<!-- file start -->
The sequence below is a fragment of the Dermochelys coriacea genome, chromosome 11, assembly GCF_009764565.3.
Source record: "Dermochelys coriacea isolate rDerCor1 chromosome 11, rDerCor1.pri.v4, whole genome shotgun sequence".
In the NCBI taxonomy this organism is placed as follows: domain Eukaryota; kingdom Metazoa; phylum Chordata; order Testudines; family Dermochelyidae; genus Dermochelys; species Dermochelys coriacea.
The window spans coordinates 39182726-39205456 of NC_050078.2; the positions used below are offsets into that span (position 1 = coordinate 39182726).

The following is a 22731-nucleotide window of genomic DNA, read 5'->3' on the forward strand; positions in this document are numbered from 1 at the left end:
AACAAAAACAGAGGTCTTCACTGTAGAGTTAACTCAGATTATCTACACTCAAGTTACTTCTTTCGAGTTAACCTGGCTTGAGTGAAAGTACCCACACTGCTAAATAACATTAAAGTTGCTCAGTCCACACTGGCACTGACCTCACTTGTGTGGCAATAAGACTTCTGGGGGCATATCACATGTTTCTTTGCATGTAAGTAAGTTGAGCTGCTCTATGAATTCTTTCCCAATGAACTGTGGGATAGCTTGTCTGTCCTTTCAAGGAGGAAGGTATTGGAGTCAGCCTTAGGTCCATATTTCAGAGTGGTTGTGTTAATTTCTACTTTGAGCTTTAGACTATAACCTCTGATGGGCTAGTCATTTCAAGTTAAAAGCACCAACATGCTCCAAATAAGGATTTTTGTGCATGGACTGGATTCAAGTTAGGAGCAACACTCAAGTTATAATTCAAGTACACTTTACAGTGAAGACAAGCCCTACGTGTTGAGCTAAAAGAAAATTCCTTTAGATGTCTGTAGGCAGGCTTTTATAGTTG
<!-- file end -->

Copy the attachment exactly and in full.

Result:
The sequence below is a fragment of the Dermochelys coriacea genome, chromosome 11, assembly GCF_009764565.3.
Source record: "Dermochelys coriacea isolate rDerCor1 chromosome 11, rDerCor1.pri.v4, whole genome shotgun sequence".
In the NCBI taxonomy this organism is placed as follows: domain Eukaryota; kingdom Metazoa; phylum Chordata; order Testudines; family Dermochelyidae; genus Dermochelys; species Dermochelys coriacea.
The window spans coordinates 39182726-39205456 of NC_050078.2; the positions used below are offsets into that span (position 1 = coordinate 39182726).

The following is a 22731-nucleotide window of genomic DNA, read 5'->3' on the forward strand; positions in this document are numbered from 1 at the left end:
AACAAAAACAGAGGTCTTCACTGTAGAGTTAACTCAGATTATCTACACTCAAGTTACTTCTTTCGAGTTAACCTGGCTTGAGTGAAAGTACCCACACTGCTAAATAACATTAAAGTTGCTCAGTCCACACTGGCACTGACCTCACTTGTGTGGCAATAAGACTTCTGGGGGCATATCACATGTTTCTTTGCATGTAAGTAAGTTGAGCTGCTCTATGAATTCTTTCCCAATGAACTGTGGGATAGCTTGTCTGTCCTTTCAAGGAGGAAGGTATTGGAGTCAGCCTTAGGTCCATATTTCAGAGTGGTTGTGTTAATTTCTACTTTGAGCTTTAGACTATAACCTCTGATGGGCTAGTCATTTCAAGTTAAAAGCACCAACATGCTCCAAATAAGGATTTTTGTGCATGGACTGGATTCAAGTTAGGAGCAACACTCAAGTTATAATTCAAGTACACTTTACAGTGAAGACAAGCCCTACGTGTTGAGCTAAAAGAAAATTCCTTTAGATGTCTGTAGGCAGGCTTTTATAGTTG